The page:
For a long time, I was so convinced that webpages, that is, with URLs such as:

... did not send the "HTTP referrer" header when you click hyperlinks on them.

But they do! That is, unless you go out of your way and figure this out and proactively add a special header:

<meta name="referrer" content="no-referrer">

This means that, for the longest time, every damn site I visited by following a link in my control panel was seeing my private, sensitive URLs!

I clicked a ton of links. I have shortcuts in many cases which let me easily check things. All of those sites could see my URLs. Even though they were localhost-hosted.

Again, I was so sure that browser authors would have the basic sanity to skip the header for such websites. After all, they explicitly skip for proxies by default, so in my mind, this was a given. But it wasn't a given. It was not done at all.

Now, a bunch of sites in the world could in theory figure out exactly what I have looked at on their site (because the name of my application and thus the URL after the / is very unique), and they also have tons of sensitive "search query" kind of data which I inputted thinking that it would be private and secure, when in reality, the stupid damn browser (Firefox/Pale Moon) was just leaking that data to the world.

I just wonder why they made this decision. The entire concept of "referrers" is evil to begin with, at least if it includes more than the hostname. At least if they only saw "", that would not be as bad.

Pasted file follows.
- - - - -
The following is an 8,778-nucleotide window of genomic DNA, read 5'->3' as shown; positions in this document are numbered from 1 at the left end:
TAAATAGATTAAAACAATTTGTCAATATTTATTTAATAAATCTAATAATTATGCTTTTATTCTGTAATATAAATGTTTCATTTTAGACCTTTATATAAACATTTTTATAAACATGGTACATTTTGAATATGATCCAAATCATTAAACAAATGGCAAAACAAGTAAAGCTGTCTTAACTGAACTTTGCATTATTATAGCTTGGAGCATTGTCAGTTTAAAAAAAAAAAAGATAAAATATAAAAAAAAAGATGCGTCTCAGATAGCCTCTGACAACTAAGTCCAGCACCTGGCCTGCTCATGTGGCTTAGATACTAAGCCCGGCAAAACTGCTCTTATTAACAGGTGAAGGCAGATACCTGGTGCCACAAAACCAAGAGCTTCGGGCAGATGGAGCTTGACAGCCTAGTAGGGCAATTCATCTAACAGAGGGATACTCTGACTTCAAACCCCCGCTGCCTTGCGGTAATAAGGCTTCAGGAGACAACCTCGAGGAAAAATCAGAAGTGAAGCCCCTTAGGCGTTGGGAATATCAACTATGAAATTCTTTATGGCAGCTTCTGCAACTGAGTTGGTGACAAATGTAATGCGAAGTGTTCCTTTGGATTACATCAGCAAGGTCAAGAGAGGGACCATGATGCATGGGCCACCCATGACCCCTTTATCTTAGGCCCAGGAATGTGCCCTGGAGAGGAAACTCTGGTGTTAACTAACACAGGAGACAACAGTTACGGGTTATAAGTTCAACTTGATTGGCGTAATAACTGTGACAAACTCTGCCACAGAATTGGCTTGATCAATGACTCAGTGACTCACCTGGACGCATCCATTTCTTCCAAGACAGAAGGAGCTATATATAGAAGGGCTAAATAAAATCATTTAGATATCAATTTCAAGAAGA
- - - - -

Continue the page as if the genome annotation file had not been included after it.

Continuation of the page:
And it doesn't help to tell me that I "should have checked". I know that I should've. Just like I will know that I "should've" done this and that thing after it's too late, but the point is that I never thought about testing it because it seemed like something that didn't even need to be tested.

  • 2
    Basically you blame the browser authors that they did not do what you expected them to do, without ever checking if your expectations where true in the first place? Why should they make special but not for example localhost, confluence.internal.local ... . I see many interesting referrer from internal sites in my log files, so this is not a problem specific to The browser does not know for sure what the trust relationship between sites is. – Steffen Ullrich May 9 '20 at 6:24

Don't blame the browser authors, as they just follow the HTTP protocol. The specification of the Referer header in RFC 7231, 5.5.2 does acknowledge the privacy concerns, but it only forbids sending the URL of a secure HTTPS page over unsecured HTTP channel:

The Referer field has the potential to reveal information about the request context or browsing history of the user, which is a privacy concern if the referring resource's identifier reveals personal information (such as an account name) or a resource that is supposed to be confidential (such as behind a firewall or internal to a secured service). Most general-purpose user agents do not send the Referer header field when the referring resource is a local "file" or "data" URI. A user agent MUST NOT send a Referer header field in an unsecured HTTP request if the referring page was received with a secure protocol. See Section 9.4 for additional security considerations.

You should not put sensitive data on the URL due to information exposure through query strings in url. The Referer header is not the only way to leak this information:

  • Referer Header
  • Web Logs
  • Shared Systems
  • Browser History
  • Browser Cache
  • Shoulder Surfing

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